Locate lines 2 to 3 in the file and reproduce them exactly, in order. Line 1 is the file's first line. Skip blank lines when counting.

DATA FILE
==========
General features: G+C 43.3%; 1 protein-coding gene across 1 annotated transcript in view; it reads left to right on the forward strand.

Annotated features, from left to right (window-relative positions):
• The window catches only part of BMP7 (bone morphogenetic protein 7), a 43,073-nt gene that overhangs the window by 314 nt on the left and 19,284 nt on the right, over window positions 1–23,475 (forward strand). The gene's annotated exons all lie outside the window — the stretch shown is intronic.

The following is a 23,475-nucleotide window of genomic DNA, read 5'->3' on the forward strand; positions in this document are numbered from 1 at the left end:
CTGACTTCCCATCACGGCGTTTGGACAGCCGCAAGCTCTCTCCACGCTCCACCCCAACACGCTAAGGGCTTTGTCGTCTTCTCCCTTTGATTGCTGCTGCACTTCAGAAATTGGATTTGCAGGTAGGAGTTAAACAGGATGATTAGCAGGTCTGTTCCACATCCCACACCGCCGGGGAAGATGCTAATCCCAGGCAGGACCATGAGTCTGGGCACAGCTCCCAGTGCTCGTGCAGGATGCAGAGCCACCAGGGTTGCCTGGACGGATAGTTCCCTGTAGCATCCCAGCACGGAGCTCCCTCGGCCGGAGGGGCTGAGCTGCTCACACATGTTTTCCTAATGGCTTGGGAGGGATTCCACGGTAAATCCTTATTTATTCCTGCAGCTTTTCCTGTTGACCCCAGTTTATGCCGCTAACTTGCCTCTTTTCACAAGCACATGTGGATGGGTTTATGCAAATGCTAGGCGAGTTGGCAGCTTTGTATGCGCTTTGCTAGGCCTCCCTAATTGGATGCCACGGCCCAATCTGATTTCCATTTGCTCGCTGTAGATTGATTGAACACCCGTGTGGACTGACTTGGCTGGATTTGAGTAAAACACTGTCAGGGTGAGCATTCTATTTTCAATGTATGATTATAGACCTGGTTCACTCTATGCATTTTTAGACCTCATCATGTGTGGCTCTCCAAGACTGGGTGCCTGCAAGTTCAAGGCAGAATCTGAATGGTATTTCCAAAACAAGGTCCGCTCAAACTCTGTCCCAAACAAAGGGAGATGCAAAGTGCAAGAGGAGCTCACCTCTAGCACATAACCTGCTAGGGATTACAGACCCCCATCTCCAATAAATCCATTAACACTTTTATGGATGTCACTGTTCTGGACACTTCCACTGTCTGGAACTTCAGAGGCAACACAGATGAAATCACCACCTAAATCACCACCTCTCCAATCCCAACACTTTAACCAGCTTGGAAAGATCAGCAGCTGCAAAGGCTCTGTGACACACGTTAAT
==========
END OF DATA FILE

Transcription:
Annotated features, from left to right (window-relative positions):
• The window catches only part of BMP7 (bone morphogenetic protein 7), a 43,073-nt gene that overhangs the window by 314 nt on the left and 19,284 nt on the right, over window positions 1–23,475 (forward strand). The gene's annotated exons all lie outside the window — the stretch shown is intronic.